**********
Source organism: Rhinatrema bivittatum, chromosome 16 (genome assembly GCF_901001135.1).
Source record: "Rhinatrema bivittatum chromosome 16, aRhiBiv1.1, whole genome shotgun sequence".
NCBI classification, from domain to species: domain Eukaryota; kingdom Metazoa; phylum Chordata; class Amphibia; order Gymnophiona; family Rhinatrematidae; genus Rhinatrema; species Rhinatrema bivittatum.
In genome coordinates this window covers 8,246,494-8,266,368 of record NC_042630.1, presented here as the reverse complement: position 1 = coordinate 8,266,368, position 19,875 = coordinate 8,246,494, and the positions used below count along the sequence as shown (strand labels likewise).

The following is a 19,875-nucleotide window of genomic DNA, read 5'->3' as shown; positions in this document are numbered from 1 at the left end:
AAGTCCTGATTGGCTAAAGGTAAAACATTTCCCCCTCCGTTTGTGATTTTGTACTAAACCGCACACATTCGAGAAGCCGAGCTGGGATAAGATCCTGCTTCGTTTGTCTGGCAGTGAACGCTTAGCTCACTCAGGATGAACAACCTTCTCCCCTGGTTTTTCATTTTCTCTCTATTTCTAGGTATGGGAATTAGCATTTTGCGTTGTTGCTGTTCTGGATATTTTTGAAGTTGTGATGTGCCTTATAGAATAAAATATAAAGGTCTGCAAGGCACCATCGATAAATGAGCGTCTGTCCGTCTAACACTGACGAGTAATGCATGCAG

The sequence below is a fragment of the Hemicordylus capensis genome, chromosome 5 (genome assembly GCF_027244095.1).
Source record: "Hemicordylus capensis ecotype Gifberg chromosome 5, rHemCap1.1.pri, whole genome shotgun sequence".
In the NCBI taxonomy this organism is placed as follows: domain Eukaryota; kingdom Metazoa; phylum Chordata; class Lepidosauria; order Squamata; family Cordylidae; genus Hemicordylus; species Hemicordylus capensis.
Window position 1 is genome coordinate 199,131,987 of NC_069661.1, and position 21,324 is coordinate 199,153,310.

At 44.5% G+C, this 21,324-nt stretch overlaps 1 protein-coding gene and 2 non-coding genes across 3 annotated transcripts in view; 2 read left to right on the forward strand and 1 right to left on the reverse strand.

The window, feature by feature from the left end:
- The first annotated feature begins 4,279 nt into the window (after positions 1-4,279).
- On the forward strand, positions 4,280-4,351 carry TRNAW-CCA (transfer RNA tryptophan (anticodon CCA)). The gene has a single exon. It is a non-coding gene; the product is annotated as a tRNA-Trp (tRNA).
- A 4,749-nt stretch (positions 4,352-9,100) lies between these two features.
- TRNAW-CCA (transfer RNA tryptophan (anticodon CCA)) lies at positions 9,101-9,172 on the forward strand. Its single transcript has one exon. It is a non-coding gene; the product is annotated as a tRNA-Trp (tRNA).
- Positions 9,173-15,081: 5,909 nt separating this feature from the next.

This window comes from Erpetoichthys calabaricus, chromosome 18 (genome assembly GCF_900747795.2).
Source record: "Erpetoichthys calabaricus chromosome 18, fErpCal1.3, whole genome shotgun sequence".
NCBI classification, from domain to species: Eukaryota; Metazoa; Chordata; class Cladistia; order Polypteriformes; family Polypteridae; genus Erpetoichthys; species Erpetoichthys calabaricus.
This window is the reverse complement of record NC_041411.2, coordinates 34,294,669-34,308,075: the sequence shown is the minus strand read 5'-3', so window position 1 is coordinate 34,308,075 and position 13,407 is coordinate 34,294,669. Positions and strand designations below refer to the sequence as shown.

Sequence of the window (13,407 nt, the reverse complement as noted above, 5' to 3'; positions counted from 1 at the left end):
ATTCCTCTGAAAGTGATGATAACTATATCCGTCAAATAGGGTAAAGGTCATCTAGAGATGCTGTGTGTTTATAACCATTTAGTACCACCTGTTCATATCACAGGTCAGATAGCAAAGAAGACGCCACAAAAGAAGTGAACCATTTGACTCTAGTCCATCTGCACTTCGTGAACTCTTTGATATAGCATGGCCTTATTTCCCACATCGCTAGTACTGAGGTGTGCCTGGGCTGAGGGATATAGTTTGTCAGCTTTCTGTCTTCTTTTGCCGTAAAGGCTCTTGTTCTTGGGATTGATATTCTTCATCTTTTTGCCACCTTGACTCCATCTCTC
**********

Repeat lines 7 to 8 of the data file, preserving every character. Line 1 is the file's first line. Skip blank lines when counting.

The sequence below is a fragment of the Hemicordylus capensis genome, chromosome 5 (genome assembly GCF_027244095.1).
Source record: "Hemicordylus capensis ecotype Gifberg chromosome 5, rHemCap1.1.pri, whole genome shotgun sequence".